Jim Joyce Blows Perfect Game: Is It Time For Instant Replay in the MLB?

Jim Joyce shakes hands with Galarraga one day after his blown call.

Jim Joyce shakes hands with Galarraga one day after his blown call.

Hang on for a minute...we're trying to find some more stories you might like.


Email This Story






All pitchers dream about perfect games. For Detroit Tigers pitcher Armando Galarraga, that dream was turning into a reality.

Detroit Tigers pitcher Armando Galarraga covers first base as Cleveland Indians Jason Donald hits the bag and first base umpire Jim Joyce looks on in the ninth inning of a baseball game in Detroit on Wednesday, June 2, 2010.

With two outs in the bottom of the ninth inning, the ball was grounded sharply to the right side of the infield. Miguel Cabrera tracked down the ball as Galarraga covered first on the routine grounder. The throw to first was on line, and Galarraga stepped on the bag a half-step before the runner. Cabrera threw up his arms in jubilation before looking at Jim Joyce, the first base umpire.

A single arm movement crushed the cheer that followed in Tiger Stadium. Joyce had called the runner safe. The perfect game was ruined by one lousy call.

“It was the biggest call of my career, and I kicked the s*** out of it,” said Joyce after the game. “I just cost that kid a perfect game… I thought he beat the throw. I was convinced he beat the throw, until I saw the replay.”

Joyce has been an umpire in the majors for the last 22 years. He is one of the most widely respected umpires in the game of baseball, and has had the honor of umpiring two World Series and two All-Star Games in his career.

But everything that he has done up until now will go out the window. Jim Joyce will forever be remembered as the man who blew a perfect game.

Galarraga was ready to forgive him: “You don’t see an umpire after the game

Jim Joyce shakes hands with Galarraga one day after his blown call.

come out and say, `Hey, let me tell you I’m sorry.’ He felt really bad. He didn’t even shower,” he said.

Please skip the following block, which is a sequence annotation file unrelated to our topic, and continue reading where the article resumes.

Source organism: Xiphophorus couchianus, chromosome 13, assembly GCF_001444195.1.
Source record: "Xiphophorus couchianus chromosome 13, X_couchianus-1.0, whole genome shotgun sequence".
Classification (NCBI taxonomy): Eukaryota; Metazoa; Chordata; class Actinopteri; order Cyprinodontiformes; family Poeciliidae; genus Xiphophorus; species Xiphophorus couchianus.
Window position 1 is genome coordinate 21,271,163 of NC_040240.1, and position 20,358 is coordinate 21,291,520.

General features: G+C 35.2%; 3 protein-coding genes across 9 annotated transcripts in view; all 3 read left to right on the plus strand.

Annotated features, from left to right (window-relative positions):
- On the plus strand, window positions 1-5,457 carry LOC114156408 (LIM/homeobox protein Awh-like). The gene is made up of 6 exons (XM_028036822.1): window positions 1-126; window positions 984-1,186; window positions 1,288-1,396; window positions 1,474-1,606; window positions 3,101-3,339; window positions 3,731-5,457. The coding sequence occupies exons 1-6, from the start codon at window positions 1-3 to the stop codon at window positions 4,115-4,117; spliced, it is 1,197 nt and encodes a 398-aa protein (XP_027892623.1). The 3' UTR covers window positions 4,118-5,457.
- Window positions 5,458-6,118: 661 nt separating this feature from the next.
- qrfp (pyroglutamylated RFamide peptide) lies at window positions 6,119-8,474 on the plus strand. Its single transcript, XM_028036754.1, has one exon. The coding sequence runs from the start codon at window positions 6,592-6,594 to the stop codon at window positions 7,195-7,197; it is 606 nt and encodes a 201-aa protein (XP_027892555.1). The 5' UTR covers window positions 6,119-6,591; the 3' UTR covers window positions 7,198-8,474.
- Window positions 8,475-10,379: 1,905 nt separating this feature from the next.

The rest of the nation, however, is unlikely to be as forgiving. There are already hundreds of Facebook pages about Jim Joyce and the blown call, most notably “Jim Joyce Sucks,” which has over 4,000 fans.

There is no doubt that Jim Joyce made a mistake. But does a single mistake in a game of baseball warrant death threats to his wife and his child? The answer is undoubtedly a resounding no.

The question then becomes what we can do in the future to avoid similar situations where an umpire is receiving unfair threats and hatred.

The answer? Instant replay.

Instant replay is currently used in many major professional sports as a backup plan for making sure that calls are correct. In football, coaches can challenge the call. In tennis, the players themselves have the option of challenging. And in basketball, replay is used occasionally to check if a player’s foot was on the three point line on a shot, as well as to check goaltending. So why not use instant replay in the MLB?

My proposal is this: Give each manager one challenge per game, with balls and strikes not being available for challenge. Home runs would be automatically reviewable, which is the same as the current rule.

Having one challenge per game would allow managers to dispute calls that are extremely important to the game and to make sure that the call is correct. Also, it would keep the integrity of the game because managers would still be running out of the dugout to argue balls and strikes, which is a very important tradition in baseball.

Hopefully in the future baseball will be able to implement a policy for challenging that helps to make sure important calls are upheld, while still retaining the integrity of the game. Umpires like Jim Joyce don’t deserve the amount of negativity that has been directed at him, and the only way to prevent against it is to make sure that the call is correct in the game.

It’s time for instant replay in the MLB. Let’s hope that Bud Selig can step up and make the right decision.

Jesse Buchsbaum can be reached at jessebux@yahoo.com.

Print Friendly, PDF & Email